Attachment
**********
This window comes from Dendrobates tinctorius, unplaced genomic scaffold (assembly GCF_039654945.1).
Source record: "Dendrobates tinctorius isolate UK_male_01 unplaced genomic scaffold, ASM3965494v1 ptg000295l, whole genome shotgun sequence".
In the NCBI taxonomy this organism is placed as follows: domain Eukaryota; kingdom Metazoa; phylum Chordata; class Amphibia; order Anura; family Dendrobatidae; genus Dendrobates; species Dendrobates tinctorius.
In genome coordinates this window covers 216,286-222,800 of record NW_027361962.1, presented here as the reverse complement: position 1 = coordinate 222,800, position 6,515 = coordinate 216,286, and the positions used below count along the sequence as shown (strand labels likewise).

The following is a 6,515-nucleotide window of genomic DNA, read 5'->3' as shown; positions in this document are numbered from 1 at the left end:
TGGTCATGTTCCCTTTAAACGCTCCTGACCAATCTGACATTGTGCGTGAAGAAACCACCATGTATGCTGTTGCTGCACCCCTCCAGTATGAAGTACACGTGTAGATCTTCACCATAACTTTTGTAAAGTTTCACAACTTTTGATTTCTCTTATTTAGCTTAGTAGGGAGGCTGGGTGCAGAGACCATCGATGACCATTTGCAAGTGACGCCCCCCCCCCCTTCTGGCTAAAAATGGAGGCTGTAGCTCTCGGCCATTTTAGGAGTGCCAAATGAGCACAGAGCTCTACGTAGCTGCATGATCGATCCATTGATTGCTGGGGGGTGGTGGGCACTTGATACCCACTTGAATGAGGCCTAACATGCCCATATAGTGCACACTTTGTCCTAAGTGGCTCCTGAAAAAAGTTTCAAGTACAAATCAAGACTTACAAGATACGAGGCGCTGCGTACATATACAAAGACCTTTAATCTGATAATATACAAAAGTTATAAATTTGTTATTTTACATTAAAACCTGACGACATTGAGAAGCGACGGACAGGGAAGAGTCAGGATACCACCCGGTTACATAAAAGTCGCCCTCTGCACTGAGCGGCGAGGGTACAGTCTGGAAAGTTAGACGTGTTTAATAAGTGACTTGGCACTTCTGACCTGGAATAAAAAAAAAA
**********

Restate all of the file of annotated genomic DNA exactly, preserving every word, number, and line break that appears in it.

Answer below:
This window comes from Dendrobates tinctorius, unplaced genomic scaffold (assembly GCF_039654945.1).
Source record: "Dendrobates tinctorius isolate UK_male_01 unplaced genomic scaffold, ASM3965494v1 ptg000295l, whole genome shotgun sequence".
In the NCBI taxonomy this organism is placed as follows: domain Eukaryota; kingdom Metazoa; phylum Chordata; class Amphibia; order Anura; family Dendrobatidae; genus Dendrobates; species Dendrobates tinctorius.
In genome coordinates this window covers 216,286-222,800 of record NW_027361962.1, presented here as the reverse complement: position 1 = coordinate 222,800, position 6,515 = coordinate 216,286, and the positions used below count along the sequence as shown (strand labels likewise).

The following is a 6,515-nucleotide window of genomic DNA, read 5'->3' as shown; positions in this document are numbered from 1 at the left end:
TGGTCATGTTCCCTTTAAACGCTCCTGACCAATCTGACATTGTGCGTGAAGAAACCACCATGTATGCTGTTGCTGCACCCCTCCAGTATGAAGTACACGTGTAGATCTTCACCATAACTTTTGTAAAGTTTCACAACTTTTGATTTCTCTTATTTAGCTTAGTAGGGAGGCTGGGTGCAGAGACCATCGATGACCATTTGCAAGTGACGCCCCCCCCCCCTTCTGGCTAAAAATGGAGGCTGTAGCTCTCGGCCATTTTAGGAGTGCCAAATGAGCACAGAGCTCTACGTAGCTGCATGATCGATCCATTGATTGCTGGGGGGTGGTGGGCACTTGATACCCACTTGAATGAGGCCTAACATGCCCATATAGTGCACACTTTGTCCTAAGTGGCTCCTGAAAAAAGTTTCAAGTACAAATCAAGACTTACAAGATACGAGGCGCTGCGTACATATACAAAGACCTTTAATCTGATAATATACAAAAGTTATAAATTTGTTATTTTACATTAAAACCTGACGACATTGAGAAGCGACGGACAGGGAAGAGTCAGGATACCACCCGGTTACATAAAAGTCGCCCTCTGCACTGAGCGGCGAGGGTACAGTCTGGAAAGTTAGACGTGTTTAATAAGTGACTTGGCACTTCTGACCTGGAATAAAAAAAAAA